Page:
Guy Reffitt was sentenced to seven years in prison for his involvement in the Capitol riot.
His daughter told Insider that “it would be fair for former President Trump to be sentenced.”
She said “the modern American family is becoming increasingly fragile as the political climate intensifies.”
For 18-year-old Peyton Reffitt, what started as arguments around the dinner table ended with his family falling apart and his father receiving the longest prison sentence to date for his involvement in the Capitol riot inspired by Trump.
American family life in the age of Trump has taken on a toxic dimension, the young woman from Texas has said.
Peyton said the disintegration of her family began with angry cries between father and children and ended when her brother, Jackson Reffitt, then 18, reported her father to the FBI.
After the 2021 Capitol riot, Guy Reffitt, 49, returned to Wylie, a Dallas suburb, and told Jackson and Peyton, then 16, that they would be ‘traitors’ if they did. they would denounce him.
But Jackson had previously tipped off the FBI in December 2020, after growing concerned about his father’s radicalized right-wing rhetoric.
“We are an example of the fragility of the modern American family as the political climate intensifies,” Peyton said in a message to Insider. “There is not enough protection for American families from the effects of propaganda and misinformation.”
Guy Reffitt was part of a militia movement called the Three Percents, many of whom joined the January 6 insurrection.
The movement focuses on the myth that only 3% of colonists fought in the War of Independence. The members see themselves as “modern versions of those revolutionaries, fighting against a tyrannical American government rather than against the British”.
Guy Reffitt was sentenced Aug. 1 to seven years and three months in prison, the longest prison sentence ever given to Capitol rioters. He was convicted of carrying a gun to Congress, interfering with police and threatening his children, NBC reported.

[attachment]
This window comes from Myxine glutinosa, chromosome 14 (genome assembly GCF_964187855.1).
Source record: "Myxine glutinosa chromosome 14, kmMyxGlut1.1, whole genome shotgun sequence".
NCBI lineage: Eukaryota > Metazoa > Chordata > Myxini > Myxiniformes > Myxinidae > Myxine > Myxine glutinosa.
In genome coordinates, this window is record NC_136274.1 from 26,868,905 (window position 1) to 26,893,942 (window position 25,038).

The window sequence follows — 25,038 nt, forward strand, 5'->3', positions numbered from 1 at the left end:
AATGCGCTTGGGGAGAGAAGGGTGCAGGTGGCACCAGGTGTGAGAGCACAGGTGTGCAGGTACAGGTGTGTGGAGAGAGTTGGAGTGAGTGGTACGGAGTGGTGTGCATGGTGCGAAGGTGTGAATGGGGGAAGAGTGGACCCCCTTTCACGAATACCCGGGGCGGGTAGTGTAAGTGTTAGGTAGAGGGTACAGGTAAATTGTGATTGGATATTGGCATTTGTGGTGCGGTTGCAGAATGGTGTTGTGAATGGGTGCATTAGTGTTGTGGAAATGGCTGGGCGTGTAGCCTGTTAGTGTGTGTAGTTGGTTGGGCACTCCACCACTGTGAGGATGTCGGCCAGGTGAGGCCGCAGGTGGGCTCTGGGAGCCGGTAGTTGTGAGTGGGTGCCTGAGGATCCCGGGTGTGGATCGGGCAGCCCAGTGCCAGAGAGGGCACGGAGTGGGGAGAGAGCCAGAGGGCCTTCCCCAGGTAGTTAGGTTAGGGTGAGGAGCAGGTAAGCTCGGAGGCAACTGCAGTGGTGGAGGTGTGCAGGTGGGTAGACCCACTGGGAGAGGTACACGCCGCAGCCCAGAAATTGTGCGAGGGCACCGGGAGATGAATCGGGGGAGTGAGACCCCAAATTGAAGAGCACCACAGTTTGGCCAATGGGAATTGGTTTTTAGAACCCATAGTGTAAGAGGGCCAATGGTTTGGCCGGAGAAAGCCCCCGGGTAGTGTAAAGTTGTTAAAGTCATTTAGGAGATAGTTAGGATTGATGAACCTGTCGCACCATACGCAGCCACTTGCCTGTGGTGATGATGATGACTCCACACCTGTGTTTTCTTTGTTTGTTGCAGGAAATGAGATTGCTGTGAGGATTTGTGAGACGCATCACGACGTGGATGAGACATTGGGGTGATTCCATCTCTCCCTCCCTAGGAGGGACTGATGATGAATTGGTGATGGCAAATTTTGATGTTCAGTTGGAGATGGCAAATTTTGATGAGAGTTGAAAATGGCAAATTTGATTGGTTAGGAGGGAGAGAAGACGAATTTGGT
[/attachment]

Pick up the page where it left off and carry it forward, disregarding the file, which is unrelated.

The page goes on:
On the steps of the courthouse immediately after their father’s sentencing, Peyton and her sister, Sarah, tried to make sense of what had happened to their family in front of TV cameras. They went viral on social media when Peyton told reporters that “Trump deserves life in prison if my dad is in jail that long.”
Peyton believes her family – and others like them – have been treated as “disposable pawns” in a power struggle.
“Former President Trump is not entirely responsible for my father’s actions on that day, January 6. However, in my opinion, I believe he used orchestrated language that uses subliminal projection, leading to and the day of, which in a real way bypasses the rational thinking of its followers and appeals to their deepest emotions,” she told Insider in a text.
“I think it would be fair for former President Trump to be convicted and serve the longest sentence for the events that occurred on January 6, 2021,” Peyton said.
Peyton is joined by a majority of Americans who think Trump should be indicted by Jan. 6, according to an IPSOS and ABC news poll.
A prison sentence for Trump “would be the responsibility to set a real precedent for our future as a nation to protect all American families and democracy itself,” she said.
In recent years, families and friendships have been destroyed by the rise of extremist views, misinformation and conspiracy theories.
A Reuters/Ipsos poll, conducted during the first months of the Trump presidency, found that 16% of respondents said they stopped communicating with a friend or family member after the 2016 election.
Jacquelyn Hammond, 47, a bartender in Asheville, North Carolina, who had cut off contact with her Trump-supporting mother, Carol, told Reuters that “Trump is like the catalyst for an earthquake that just split two continents of thought. Once the Earth splits like this, there’s no turning back.”
Even though her father is incarcerated and her brother estranged from the family, Peyton said she sees a light at the end of the tunnel and believes her family can heal, in time.
“As a family, we don’t need to fully understand each other, but appreciating each other’s differences is a beautiful lesson that expands our perceptions without judgement,” she said.
Read the original article on Business Insider